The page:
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In the Glass: Mix Up Your Cocktail Game with Temperance Drinks

It’s time to think beyond the Shirley Temple and O’Doul’s when putting together non-alcoholic options for your bar program. The idea of going “dry,” or abstaining from alcohol, is becoming more commonplace as consumers look for refreshing, creative, and healthful temperance drinks that rival their alcoholic counterparts. Virgin beer, house-made soda, or fresh-pressed juice isn’t enough anymore. 

The annual Swizzle competition held during the Catersource Conference & Tradeshow embraced this growing trend by challenging four competitors to mix up a round of temperance cocktails for discerning judges from Oregon Fruit (Becky Westby), The Cocktail Chemist (Jeremy Miner), and The Brownstone (Albert Manzo). 

From left: Judge Albert Manzo, Swizzle winner Dylan Westfall, Judge Becky Westby (Oregon Fruit), Emcee Jeffrey Selden, and Judge Jeremy Miner (The Cocktail Chemist.) Photo courtesy WASIO Photography.

Let’s first explore why non-alcoholic beverages are in such demand. 

Don’t call them mocktails

Non-alcoholic cocktails aren’t just for those in recovery, or abstaining for various reasons such as pregnancy, religion, or medication interactions, as one might presume. Whatever the reason, refraining from alcohol is more socially acceptable among consumers, which is why it’s important to ensure your bar menu offers enough options to make sober customers feel included, not ostracized. 

Millennials have been instrumental in leading the charge by giving up alcohol as part of a way to stay healthy, with such movements as Dry January or No Fun February. You can also find this fad abundant on social media through the use of hashtags such as #sobercurious
or #soberlife.

Four very different temperance cocktails were sampled during the Swizzle competition. Photo courtesy WASIO Photography.

When adding alcohol-free drinks to your menu, the first order is to drop ‘mocktail’ from your vocabulary—a term that can often summon feelings of being patronized or infantilized. Instead, descriptors such as temperance, non-alcoholic, or alcohol free resonate more solidly. 

Keep them interesting 

As this trend continues to grow, so must the available options. It’s important to steer clear of traditional non-alcoholic drinks whenever possible and instead develop more unique and flavorful options. Try to avoid the safe, all-sweet route with your beverages, instead experiment with unexpected flavors, such as vinegars or shrubs, that will surprise and delight your guests.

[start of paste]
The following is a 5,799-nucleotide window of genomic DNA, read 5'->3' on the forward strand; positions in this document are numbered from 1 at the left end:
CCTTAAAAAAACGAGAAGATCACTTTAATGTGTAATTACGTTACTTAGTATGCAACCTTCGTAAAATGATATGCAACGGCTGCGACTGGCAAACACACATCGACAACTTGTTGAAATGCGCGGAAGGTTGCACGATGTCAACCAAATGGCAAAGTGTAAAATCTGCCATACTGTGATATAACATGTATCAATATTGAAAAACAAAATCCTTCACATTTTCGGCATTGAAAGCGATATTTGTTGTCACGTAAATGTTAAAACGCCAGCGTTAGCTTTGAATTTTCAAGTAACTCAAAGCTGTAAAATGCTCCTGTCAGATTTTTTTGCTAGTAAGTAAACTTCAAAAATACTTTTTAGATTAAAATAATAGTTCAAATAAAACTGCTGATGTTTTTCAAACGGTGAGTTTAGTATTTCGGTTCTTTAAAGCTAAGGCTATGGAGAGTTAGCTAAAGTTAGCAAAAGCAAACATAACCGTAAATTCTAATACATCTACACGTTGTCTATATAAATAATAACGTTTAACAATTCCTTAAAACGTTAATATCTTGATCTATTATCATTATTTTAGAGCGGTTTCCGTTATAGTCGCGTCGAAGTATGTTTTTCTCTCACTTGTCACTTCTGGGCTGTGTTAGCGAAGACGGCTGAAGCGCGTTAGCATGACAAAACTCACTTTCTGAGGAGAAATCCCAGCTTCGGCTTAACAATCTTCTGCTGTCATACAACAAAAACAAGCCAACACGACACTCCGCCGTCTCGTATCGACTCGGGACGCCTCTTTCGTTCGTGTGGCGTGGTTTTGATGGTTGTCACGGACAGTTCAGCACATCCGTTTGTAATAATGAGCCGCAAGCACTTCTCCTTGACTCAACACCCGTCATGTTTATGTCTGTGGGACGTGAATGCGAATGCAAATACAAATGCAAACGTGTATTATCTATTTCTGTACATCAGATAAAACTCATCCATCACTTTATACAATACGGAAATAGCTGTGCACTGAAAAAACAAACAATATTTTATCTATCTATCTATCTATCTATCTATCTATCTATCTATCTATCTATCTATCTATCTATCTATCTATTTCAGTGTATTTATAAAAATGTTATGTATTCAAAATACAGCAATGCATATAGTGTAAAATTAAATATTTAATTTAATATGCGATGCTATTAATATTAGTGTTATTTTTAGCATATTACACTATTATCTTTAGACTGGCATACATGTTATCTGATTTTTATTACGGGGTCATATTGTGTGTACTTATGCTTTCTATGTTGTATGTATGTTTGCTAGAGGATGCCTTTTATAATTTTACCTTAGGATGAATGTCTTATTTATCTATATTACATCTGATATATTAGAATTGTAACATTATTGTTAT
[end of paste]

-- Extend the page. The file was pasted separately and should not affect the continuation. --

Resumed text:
Shannon Boudreau from the Lazy Gourmet developed a beet-inspired cocktail to impress the judging team. Photo courtesy Amber Kispert-Smith

The last thing to remember when considering whether or not to offer non-alcoholic cocktails is that there is a financial benefit. With non-alcoholic cocktails you are able to use many of ingredients that you already have in house, and maybe even some that may go unused or become recycled. Additionally, temperance drinks can be priced similarly to traditional cocktails, without the added expense of purchasing spirits. 

So, how are you going to shake up your non-alcoholic offerings?

Tepache Spritz

By Dylan Westfall


3 oz pineapple tepache
3 dashes orange blossom water
3 dashes infused clove bitters
1 oz simple syrup
2 oz seltzer
Fresh Origins Micro Mint-Licorice


Stir on the rocks 

Drop the Beet

By Shannon Boudreau


1.5 oz Seedlip Spice
1.5 oz fresh beet juice
.5 oz ginger syrup
.5 oz lime juice
.5 oz apple cider vinegar


Beet leather, charred rosemary sprig


  1. Combine all ingredients into shaker with ice, shake for 30 seconds
  2. Sstrain into coupe glass and garnish with beet leather and charred rosemary.

The Swizzle Drizzle

by Sean O’Neil


4 blackberries
.75 oz lime
.125 oz balsamic vinegar
3 to 4 mint sprigs
2.25 oz tonic
.125 oz balsamic reduction


  1. Add to shaker tin first four ingredients, muddle.
  2. Stir in tonic, strain into balsamic reduction-rimmed coupe.


by Vince Early


2 oz Kin Euphoric’s High Rhode
2 oz club soda
1 oz Oregon Fruit Company raspberry pourable fruit
3 dashes of chocolate bitters
3 raspberries for garnish


  1. Combine raspberry syrup and club soda. Strain the soda through a wire colander and chill.
  2. Fill a shaker with ice. Add 3 dashes of chocolate bitters
  3. Add High Rhode, shake until ice crystals form.
  4. Pour High Rhode into a chilled glass.
  5. Add raspberry club soda.
  6. Add garnish.

Amber Kispert

Content Producer

Amber is the Content Producer for Catersource. Amber previously worked as a Communications Specialist for LeClair Group and a reporter for the Woodbury Bulletin, both located in Woodbury, Minn.  As a self-described "foodie," Amber loves to experience the world of food and beverages, and is excited to help share the stories of Catersource and the world's caterers.